The SPD (Social Democratic Party) was a wide movement representing the nation's working class. It consisted of several wings; the moderate Revisionists (Friedrich Ebert) supported the war effort, while radicals such as Karl Liebknecht and Rosa Luxemburg, began to openly agitate against the war and the Kaiserreich.

By 1917 the situation became tight. There was no movement on the fronts in the west, little movement in Italy and on the Russian front, but on both fronts the gains were not big enough to justify the effort. The government needed a victory, and it needed it fast. In 1918, with the Peace of Brest-Litowsk, the political goals in the east had been achieved and the OHL played it's last trump, attempting to penetrate the French frontline in the Spring Offensive. When this did not work and the Entente forces began a counteroffensive, Germany had no option but to surrender.
In the days preceding the surrender, the fleet was ordered to take to the sea, to fight a final battle. Germany's sailors mutinied, taking control of the harbour cities, establishing Workers' and Soldiers' Councils - the German Revolution had begun, quickly spreading from harbour cities to cities all over the Empire.

Biography of Walther Rathenau, w. scan, from DHM (in German); short biography from Cethegus (in German)
Kriegsrohstoffabteilung, from DHM (German War Raw Material Dept., in German); Ersatzstoffe, from DHM (substitution materials, in German)
Christopher Birrer, A Critical Analysis of the Allied Blockade of Germany, 1914-1918
DOCUMENTS War Bond postcards, Postcards celebrating Alliances, from Propaganda Postcards of the Great War
Images of Walter Rathenau (1922), Images from Chronik 2000 Bilddatenbank : German volunteers depart, 1914; 1916 : Meat Coupon; Winter 1916/17 : barter trade - coals for potato peels; 1917 : Women work in arms production
Alice Hamilton, At the War Capitals (1916), from How Did Women Peace Envoys Promote Peace by Touring European Capitals in 1915 ? at Binghamton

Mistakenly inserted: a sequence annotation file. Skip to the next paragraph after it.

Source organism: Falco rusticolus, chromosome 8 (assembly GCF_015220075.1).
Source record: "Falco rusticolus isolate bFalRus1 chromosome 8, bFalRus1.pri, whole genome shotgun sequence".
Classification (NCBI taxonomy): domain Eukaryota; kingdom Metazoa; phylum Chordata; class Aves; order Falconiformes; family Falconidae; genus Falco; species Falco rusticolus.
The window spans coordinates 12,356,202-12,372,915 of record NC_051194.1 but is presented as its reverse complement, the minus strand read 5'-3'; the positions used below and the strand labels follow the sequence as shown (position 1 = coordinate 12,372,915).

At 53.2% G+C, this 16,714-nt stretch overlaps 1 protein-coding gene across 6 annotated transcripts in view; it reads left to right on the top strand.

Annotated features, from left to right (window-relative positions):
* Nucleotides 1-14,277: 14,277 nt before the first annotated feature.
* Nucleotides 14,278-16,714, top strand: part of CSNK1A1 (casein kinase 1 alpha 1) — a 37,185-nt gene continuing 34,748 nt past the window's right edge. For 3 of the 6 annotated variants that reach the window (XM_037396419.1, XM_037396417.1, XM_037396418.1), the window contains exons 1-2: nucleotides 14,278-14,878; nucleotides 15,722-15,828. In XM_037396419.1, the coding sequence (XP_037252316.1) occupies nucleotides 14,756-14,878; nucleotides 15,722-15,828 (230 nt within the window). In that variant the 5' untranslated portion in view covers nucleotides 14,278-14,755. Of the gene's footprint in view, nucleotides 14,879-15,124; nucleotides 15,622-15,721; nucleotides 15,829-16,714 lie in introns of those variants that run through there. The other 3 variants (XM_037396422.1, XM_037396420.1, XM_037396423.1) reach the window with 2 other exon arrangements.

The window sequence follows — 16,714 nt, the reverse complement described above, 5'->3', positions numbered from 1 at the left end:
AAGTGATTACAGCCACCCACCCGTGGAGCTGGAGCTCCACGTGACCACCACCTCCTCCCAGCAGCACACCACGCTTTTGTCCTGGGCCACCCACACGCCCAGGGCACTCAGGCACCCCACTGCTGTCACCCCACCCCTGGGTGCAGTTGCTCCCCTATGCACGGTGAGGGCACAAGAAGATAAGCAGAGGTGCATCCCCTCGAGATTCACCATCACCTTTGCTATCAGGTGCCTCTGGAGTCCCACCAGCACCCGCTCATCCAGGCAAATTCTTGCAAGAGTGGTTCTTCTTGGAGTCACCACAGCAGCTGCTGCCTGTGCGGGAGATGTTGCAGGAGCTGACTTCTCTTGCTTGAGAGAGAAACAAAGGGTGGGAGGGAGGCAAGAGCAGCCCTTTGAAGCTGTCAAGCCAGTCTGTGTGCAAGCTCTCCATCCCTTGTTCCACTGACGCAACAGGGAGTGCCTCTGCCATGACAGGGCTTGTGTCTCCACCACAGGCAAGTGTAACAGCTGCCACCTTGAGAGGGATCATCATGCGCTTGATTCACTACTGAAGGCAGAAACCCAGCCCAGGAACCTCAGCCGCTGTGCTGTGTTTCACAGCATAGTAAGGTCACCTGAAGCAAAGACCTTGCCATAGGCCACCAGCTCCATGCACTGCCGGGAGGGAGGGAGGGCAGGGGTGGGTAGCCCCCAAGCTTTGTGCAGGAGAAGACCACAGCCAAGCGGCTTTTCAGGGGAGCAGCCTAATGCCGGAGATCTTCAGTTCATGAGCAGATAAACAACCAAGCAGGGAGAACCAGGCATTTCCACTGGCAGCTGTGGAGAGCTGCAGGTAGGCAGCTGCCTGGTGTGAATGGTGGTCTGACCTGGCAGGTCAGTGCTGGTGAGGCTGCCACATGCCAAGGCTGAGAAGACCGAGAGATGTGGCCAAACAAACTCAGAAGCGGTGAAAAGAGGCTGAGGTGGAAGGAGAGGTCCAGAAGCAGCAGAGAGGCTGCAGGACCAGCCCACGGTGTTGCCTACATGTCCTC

Johan Skjoldberg, Vid Världkrigets utbrott (When the World War broke out, report on the atmosphere in Kiel, Germany), posted by Nationalism Project at Univ. Stockholm, in Swedish
Ernst Vollert, "Stamningen i Berlin vid krigsutbrottet" (atmosphere in Berlin when war broke out), posted by Nationalism Project, Univ. Stockholm, in Swedish; Engl. trsl. from psm-data
World War I, from Deutschlandfunk, historical radio speeches, in German
La Grande Guerre 1914-1918 a travers les Revues d'Epoque, posted by Olivier, in French; click "Les Revues Allemandes"
REFERENCE D. Thomas Curtin, The Land of Deepening Shadow (1917), posted by Gutenberg Library Online
Carl William Ackerman, Germany - The Next Republic ? (1917), posted by Gutenberg Library Online
Gilbert Keith Chesterton, The Barbarism of Berlin (1914), posted by Gutenberg Library Online
James W. Gerard, Face to Face with Kaiserism (1918), posted by Gutenberg Library Online
Gerald D. Feldman, The Great Disorder, Politics, Economics, and Society in the German Inflation, 1914-1924, Oxford : UP 1997, 1011 pp., Part I on the War Economy (pp.25-98)
David Welch, Germany, Propaganda and Total War 1914-1918, Rutgers UP 2000 [G]
Article : Germany, in : New International Year Book 1914 pp.291-302, 1916 pp.266-273, 1918 pp.249-257 [G]

This page is part of World History at KMLA
First posted in 2000, last revised on October 29th 2007